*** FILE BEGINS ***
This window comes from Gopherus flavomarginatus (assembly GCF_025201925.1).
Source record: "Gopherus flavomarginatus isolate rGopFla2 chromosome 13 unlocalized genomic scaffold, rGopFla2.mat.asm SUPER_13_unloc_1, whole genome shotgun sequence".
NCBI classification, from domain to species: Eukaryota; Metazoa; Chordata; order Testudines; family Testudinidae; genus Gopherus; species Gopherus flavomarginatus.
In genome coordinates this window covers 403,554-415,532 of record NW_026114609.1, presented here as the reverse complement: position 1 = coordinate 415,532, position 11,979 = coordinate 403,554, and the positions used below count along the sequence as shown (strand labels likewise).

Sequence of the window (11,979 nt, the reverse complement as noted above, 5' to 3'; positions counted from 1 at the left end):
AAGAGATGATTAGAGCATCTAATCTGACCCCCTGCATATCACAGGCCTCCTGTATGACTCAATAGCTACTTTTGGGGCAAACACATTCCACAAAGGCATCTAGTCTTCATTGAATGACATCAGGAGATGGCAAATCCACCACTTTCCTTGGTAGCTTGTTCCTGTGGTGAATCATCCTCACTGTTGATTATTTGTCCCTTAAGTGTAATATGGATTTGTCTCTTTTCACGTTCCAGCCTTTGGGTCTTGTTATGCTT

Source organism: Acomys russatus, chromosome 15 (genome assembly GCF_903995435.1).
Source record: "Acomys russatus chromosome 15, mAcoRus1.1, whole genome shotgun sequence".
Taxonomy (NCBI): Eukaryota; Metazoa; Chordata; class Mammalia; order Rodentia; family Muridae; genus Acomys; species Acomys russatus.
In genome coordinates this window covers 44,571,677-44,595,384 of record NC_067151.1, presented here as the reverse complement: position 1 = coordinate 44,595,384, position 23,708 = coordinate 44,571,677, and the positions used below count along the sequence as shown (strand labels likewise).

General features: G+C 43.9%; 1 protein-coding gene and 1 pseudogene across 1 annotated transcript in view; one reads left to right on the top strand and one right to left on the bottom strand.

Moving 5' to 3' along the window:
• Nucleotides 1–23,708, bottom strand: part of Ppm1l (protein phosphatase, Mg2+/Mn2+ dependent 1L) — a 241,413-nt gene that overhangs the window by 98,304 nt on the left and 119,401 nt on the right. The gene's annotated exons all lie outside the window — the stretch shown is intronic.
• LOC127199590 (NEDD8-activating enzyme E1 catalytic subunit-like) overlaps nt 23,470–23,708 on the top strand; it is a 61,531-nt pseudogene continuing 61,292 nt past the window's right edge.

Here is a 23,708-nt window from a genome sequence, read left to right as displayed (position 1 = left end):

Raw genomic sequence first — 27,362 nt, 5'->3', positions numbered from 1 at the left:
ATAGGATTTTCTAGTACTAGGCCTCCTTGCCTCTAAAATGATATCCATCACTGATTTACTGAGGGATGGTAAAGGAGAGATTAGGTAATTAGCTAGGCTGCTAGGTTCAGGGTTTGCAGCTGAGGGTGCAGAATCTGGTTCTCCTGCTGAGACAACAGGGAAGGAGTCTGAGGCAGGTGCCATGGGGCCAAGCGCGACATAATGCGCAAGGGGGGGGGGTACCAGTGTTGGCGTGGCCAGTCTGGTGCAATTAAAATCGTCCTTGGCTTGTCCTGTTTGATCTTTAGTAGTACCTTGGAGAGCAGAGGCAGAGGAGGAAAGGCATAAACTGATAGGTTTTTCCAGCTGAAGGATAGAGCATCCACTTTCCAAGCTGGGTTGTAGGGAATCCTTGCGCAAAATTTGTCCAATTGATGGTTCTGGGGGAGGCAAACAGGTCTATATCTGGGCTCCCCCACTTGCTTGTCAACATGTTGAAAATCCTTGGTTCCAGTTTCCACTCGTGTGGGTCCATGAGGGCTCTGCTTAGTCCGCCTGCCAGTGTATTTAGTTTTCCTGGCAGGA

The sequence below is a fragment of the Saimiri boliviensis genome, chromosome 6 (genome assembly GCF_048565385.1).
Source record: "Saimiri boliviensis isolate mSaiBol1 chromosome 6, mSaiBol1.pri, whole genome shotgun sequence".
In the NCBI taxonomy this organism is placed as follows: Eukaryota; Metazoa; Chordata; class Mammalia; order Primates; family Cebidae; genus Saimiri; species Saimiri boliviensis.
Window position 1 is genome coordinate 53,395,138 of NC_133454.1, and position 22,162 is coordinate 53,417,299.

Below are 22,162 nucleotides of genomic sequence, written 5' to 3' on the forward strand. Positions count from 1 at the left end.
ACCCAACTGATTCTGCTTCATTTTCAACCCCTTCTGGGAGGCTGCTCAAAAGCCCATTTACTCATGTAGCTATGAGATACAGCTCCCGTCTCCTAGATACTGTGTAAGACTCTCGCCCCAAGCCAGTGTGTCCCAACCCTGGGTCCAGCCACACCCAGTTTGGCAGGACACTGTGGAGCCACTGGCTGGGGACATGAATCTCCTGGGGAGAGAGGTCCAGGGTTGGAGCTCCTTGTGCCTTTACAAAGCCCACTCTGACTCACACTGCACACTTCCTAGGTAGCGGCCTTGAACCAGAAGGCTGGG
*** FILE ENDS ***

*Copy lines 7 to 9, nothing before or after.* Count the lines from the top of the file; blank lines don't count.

Source organism: Acomys russatus, chromosome 15 (genome assembly GCF_903995435.1).
Source record: "Acomys russatus chromosome 15, mAcoRus1.1, whole genome shotgun sequence".
Taxonomy (NCBI): Eukaryota; Metazoa; Chordata; class Mammalia; order Rodentia; family Muridae; genus Acomys; species Acomys russatus.